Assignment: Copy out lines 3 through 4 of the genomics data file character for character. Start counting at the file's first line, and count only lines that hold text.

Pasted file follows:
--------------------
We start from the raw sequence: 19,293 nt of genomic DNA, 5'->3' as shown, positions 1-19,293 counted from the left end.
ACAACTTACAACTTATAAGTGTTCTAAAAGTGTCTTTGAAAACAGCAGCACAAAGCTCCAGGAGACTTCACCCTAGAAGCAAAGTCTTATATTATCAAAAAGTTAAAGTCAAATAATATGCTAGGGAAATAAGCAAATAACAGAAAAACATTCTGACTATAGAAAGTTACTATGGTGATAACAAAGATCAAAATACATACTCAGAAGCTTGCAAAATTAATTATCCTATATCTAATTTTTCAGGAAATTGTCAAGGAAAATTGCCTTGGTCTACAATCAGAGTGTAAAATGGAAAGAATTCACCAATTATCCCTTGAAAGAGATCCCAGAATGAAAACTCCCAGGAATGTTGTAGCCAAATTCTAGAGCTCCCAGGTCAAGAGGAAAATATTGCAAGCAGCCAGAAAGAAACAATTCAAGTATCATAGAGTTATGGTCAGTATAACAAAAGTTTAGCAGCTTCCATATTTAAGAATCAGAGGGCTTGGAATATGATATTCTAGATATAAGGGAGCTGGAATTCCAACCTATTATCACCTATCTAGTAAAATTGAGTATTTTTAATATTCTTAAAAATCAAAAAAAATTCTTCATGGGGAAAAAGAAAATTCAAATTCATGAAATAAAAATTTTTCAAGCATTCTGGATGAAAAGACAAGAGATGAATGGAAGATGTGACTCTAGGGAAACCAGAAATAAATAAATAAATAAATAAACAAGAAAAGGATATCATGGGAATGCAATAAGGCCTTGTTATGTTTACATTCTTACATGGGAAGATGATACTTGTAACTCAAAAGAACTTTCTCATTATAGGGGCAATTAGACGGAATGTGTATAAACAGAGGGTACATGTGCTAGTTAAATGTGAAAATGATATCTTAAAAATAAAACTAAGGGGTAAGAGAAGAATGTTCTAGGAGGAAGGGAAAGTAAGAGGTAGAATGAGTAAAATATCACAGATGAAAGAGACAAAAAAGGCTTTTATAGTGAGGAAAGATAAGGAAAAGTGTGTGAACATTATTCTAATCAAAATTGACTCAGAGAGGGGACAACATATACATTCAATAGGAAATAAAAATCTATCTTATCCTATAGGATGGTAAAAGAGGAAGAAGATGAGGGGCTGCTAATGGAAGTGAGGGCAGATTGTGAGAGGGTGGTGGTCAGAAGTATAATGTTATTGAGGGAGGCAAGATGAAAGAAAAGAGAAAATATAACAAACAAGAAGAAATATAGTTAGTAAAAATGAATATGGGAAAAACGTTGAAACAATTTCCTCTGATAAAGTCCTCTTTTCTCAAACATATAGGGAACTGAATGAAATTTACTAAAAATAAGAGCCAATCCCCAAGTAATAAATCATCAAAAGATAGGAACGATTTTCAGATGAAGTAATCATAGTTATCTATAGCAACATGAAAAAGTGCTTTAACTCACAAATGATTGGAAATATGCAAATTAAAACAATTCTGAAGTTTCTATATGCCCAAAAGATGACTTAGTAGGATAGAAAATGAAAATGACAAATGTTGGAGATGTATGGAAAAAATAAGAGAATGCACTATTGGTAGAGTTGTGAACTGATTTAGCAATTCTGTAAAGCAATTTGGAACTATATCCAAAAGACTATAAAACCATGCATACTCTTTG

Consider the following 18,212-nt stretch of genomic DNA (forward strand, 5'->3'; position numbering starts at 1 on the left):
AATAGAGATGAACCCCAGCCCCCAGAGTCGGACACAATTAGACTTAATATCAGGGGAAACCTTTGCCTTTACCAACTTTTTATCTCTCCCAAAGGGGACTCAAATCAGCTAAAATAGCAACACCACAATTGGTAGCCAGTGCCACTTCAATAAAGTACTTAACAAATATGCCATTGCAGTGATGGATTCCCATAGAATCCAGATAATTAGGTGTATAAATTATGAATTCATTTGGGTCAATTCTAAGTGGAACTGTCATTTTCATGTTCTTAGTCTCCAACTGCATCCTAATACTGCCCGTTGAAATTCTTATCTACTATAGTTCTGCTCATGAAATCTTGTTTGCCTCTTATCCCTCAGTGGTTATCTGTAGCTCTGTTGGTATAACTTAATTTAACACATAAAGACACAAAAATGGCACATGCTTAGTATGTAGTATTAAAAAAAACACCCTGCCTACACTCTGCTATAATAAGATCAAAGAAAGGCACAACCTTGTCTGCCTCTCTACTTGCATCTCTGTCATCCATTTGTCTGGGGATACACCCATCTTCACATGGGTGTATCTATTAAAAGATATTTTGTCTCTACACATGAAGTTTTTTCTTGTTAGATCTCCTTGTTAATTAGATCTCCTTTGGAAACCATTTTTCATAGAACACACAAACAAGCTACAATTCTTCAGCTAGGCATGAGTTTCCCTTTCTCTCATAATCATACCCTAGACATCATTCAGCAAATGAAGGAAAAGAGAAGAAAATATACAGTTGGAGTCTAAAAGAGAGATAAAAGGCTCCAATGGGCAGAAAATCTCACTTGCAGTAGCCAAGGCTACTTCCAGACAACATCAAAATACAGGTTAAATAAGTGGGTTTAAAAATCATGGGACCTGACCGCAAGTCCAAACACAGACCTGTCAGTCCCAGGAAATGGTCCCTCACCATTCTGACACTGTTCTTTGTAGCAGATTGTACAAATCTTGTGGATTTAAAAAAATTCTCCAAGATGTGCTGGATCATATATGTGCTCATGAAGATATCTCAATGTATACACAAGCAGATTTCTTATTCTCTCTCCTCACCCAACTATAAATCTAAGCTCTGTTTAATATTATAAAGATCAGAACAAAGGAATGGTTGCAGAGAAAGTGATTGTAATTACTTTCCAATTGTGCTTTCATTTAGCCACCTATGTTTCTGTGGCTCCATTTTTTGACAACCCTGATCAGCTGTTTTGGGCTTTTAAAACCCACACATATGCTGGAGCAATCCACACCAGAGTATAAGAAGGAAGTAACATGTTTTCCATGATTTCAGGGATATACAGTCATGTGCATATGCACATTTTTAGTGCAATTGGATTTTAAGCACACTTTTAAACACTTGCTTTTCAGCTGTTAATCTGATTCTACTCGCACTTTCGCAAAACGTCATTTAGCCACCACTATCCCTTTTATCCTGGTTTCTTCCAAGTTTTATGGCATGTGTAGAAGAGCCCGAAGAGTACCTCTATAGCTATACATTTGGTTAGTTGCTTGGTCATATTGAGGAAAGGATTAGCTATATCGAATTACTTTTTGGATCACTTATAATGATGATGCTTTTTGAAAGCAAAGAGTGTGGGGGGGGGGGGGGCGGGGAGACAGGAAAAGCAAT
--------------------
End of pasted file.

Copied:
Consider the following 18,212-nt stretch of genomic DNA (forward strand, 5'->3'; position numbering starts at 1 on the left):
AATAGAGATGAACCCCAGCCCCCAGAGTCGGACACAATTAGACTTAATATCAGGGGAAACCTTTGCCTTTACCAACTTTTTATCTCTCCCAAAGGGGACTCAAATCAGCTAAAATAGCAACACCACAATTGGTAGCCAGTGCCACTTCAATAAAGTACTTAACAAATATGCCATTGCAGTGATGGATTCCCATAGAATCCAGATAATTAGGTGTATAAATTATGAATTCATTTGGGTCAATTCTAAGTGGAACTGTCATTTTCATGTTCTTAGTCTCCAACTGCATCCTAATACTGCCCGTTGAAATTCTTATCTACTATAGTTCTGCTCATGAAATCTTGTTTGCCTCTTATCCCTCAGTGGTTATCTGTAGCTCTGTTGGTATAACTTAATTTAACACATAAAGACACAAAAATGGCACATGCTTAGTATGTAGTATTAAAAAAAACACCCTGCCTACACTCTGCTATAATAAGATCAAAGAAAGGCACAACCTTGTCTGCCTCTCTACTTGCATCTCTGTCATCCATTTGTCTGGGGATACACCCATCTTCACATGGGTGTATCTATTAAAAGATATTTTGTCTCTACACATGAAGTTTTTTCTTGTTAGATCTCCTTGTTAATTAGATCTCCTTTGGAAACCATTTTTCATAGAACACACAAACAAGCTACAATTCTTCAGCTAGGCATGAGTTTCCCTTTCTCTCATAATCATACCCTAGACATCATTCAGCAAATGAAGGAAAAGAGAAGAAAATATACAGTTGGAGTCTAAAAGAGAGATAAAAGGCTCCAATGGGCAGAAAATCTCACTTGCAGTAGCCAAGGCTACTTCCAGACAACATCAAAATACAGGTTAAATAAGTGGGTTTAAAAATCATGGGACCTGACCGCAAGTCCAAACACAGACCTGTCAGTCCCAGGAAATGGTCCCTCACCATTCTGACACTGTTCTTTGTAGCAGATTGTACAAATCTTGTGGATTTAAAAAAATTCTCCAAGATGTGCTGGATCATATATGTGCTCATGAAGATATCTCAATGTATACACAAGCAGATTTCTTATTCTCTCTCCTCACCCAACTATAAATCTAAGCTCTGTTTAATATTATAAAGATCAGAACAAAGGAATGGTTGCAGAGAAAGTGATTGTAATTACTTTCCAATTGTGCTTTCATTTAGCCACCTATGTTTCTGTGGCTCCATTTTTTGACAACCCTGATCAGCTGTTTTGGGCTTTTAAAACCCACACATATGCTGGAGCAATCCACACCAGAGTATAAGAAGGAAGTAACATGTTTTCCATGATTTCAGGGATATACAGTCATGTGCATATGCACATTTTTAGTGCAATTGGATTTTAAGCACACTTTTAAACACTTGCTTTTCAGCTGTTAATCTGATTCTACTCGCACTTTCGCAAAACGTCATTTAGCCACCACTATCCCTTTTATCCTGGTTTCTTCCAAGTTTTATGGCATGTGTAGAAGAGCCCGAAGAGTACCTCTATAGCTATACATTTGGTTAGTTGCTTGGTCATATTGAGGAAAGGATTAGCTATATCGAATTACTTTTTGGATCACTTATAATGATGATGCTTTTTGAAAGCAAAGAGTGTGGGGGGGGGGGGGGCGGGGAGACAGGAAAAGCAAT